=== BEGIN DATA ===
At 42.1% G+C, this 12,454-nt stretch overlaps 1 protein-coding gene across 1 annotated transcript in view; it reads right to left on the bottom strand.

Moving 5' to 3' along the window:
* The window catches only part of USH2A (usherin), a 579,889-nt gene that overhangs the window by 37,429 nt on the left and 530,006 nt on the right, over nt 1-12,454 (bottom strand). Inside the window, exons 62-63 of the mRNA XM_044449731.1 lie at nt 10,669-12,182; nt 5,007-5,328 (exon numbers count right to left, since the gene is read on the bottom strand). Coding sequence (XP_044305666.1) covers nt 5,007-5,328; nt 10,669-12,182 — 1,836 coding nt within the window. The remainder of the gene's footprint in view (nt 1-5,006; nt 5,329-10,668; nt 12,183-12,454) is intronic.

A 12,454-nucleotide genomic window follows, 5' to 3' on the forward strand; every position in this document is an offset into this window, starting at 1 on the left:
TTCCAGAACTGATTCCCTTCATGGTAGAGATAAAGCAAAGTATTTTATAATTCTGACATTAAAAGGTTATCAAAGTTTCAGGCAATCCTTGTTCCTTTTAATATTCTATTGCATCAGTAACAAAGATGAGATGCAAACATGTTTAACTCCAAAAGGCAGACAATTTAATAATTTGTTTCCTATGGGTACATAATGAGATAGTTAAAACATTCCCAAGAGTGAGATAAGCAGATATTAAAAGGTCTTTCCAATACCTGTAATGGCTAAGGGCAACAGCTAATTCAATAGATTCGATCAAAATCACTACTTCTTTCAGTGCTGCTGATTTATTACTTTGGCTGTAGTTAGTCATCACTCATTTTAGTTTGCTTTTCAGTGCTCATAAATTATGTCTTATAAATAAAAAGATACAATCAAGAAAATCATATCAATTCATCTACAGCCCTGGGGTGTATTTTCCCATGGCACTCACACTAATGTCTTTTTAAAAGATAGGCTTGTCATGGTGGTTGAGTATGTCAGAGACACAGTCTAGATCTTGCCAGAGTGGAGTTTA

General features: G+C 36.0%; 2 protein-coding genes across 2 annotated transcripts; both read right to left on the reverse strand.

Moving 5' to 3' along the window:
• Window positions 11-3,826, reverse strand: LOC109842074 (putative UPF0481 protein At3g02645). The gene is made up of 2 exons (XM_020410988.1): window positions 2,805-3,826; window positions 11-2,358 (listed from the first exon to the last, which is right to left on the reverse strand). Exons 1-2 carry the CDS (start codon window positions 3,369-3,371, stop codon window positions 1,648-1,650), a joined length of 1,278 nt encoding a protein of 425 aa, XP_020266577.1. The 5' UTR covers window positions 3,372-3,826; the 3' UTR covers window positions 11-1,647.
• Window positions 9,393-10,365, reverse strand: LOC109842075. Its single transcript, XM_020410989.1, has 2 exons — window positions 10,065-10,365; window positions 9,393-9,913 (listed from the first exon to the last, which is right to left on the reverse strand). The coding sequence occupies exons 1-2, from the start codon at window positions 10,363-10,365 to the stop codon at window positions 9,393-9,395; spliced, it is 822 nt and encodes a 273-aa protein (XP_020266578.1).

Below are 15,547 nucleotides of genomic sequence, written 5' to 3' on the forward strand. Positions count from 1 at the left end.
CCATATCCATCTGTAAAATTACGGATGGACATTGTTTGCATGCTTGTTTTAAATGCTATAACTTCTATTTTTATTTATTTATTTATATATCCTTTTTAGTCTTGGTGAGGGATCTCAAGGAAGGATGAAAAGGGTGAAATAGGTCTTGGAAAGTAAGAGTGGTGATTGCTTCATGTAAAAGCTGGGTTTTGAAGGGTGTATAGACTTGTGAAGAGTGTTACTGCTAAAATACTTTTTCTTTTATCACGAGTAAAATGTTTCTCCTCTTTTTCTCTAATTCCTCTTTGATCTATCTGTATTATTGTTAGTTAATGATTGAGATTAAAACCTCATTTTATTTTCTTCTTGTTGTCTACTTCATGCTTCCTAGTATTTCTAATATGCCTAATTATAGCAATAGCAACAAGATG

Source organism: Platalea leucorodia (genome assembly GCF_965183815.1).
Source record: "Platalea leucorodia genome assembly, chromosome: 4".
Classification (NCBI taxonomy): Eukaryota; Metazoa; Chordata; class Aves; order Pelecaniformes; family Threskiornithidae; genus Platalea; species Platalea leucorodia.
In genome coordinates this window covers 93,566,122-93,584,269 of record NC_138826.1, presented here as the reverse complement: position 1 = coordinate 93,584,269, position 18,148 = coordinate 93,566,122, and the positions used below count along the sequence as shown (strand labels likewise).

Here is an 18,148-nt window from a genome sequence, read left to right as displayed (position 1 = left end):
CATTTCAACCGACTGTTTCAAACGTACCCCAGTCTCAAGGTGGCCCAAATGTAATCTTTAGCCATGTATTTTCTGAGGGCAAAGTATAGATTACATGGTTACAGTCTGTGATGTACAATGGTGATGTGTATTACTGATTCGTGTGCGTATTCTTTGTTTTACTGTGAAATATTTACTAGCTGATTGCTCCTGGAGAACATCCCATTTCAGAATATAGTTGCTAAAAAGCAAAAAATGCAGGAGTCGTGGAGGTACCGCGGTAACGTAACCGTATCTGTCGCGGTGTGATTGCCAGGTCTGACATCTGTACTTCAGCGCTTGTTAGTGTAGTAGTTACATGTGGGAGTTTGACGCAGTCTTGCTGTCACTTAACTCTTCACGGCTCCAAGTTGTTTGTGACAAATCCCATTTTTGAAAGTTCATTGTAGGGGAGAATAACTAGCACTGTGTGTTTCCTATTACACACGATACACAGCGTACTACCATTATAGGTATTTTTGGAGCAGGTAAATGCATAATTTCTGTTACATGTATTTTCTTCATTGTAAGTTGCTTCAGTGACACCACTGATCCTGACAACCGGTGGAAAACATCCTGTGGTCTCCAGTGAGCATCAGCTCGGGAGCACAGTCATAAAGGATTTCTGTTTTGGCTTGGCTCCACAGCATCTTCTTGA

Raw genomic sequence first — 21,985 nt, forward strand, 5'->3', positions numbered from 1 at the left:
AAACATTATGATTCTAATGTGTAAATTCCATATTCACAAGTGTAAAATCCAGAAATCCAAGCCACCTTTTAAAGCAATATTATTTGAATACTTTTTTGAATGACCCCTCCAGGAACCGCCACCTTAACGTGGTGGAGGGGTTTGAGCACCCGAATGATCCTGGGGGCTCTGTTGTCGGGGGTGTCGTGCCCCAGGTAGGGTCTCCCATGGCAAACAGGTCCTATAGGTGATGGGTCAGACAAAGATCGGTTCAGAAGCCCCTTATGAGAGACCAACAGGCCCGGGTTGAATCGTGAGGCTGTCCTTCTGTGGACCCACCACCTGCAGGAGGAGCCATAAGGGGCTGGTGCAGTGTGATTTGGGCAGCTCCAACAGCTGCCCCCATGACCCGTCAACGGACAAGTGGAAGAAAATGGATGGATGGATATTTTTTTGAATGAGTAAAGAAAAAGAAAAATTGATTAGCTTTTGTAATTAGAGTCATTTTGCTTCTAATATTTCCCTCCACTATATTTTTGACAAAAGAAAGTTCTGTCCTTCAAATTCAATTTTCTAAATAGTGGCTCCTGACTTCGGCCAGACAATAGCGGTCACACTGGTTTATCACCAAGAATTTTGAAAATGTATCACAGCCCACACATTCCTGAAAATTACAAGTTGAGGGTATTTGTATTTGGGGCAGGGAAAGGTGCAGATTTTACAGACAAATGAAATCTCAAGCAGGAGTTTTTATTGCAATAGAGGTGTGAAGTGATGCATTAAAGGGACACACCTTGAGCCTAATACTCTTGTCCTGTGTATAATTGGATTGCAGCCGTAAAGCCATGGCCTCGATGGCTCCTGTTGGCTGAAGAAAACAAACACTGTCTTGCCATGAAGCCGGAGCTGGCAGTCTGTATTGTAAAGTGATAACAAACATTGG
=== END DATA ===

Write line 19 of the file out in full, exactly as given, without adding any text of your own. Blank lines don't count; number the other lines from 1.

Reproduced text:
AAACATTATGATTCTAATGTGTAAATTCCATATTCACAAGTGTAAAATCCAGAAATCCAAGCCACCTTTTAAAGCAATATTATTTGAATACTTTTTTGAATGACCCCTCCAGGAACCGCCACCTTAACGTGGTGGAGGGGTTTGAGCACCCGAATGATCCTGGGGGCTCTGTTGTCGGGGGTGTCGTGCCCCAGGTAGGGTCTCCCATGGCAAACAGGTCCTATAGGTGATGGGTCAGACAAAGATCGGTTCAGAAGCCCCTTATGAGAGACCAACAGGCCCGGGTTGAATCGTGAGGCTGTCCTTCTGTGGACCCACCACCTGCAGGAGGAGCCATAAGGGGCTGGTGCAGTGTGATTTGGGCAGCTCCAACAGCTGCCCCCATGACCCGTCAACGGACAAGTGGAAGAAAATGGATGGATGGATATTTTTTTGAATGAGTAAAGAAAAAGAAAAATTGATTAGCTTTTGTAATTAGAGTCATTTTGCTTCTAATATTTCCCTCCACTATATTTTTGACAAAAGAAAGTTCTGTCCTTCAAATTCAATTTTCTAAATAGTGGCTCCTGACTTCGGCCAGACAATAGCGGTCACACTGGTTTATCACCAAGAATTTTGAAAATGTATCACAGCCCACACATTCCTGAAAATTACAAGTTGAGGGTATTTGTATTTGGGGCAGGGAAAGGTGCAGATTTTACAGACAAATGAAATCTCAAGCAGGAGTTTTTATTGCAATAGAGGTGTGAAGTGATGCATTAAAGGGACACACCTTGAGCCTAATACTCTTGTCCTGTGTATAATTGGATTGCAGCCGTAAAGCCATGGCCTCGATGGCTCCTGTTGGCTGAAGAAAACAAACACTGTCTTGCCATGAAGCCGGAGCTGGCAGTCTGTATTGTAAAGTGATAACAAACATTGG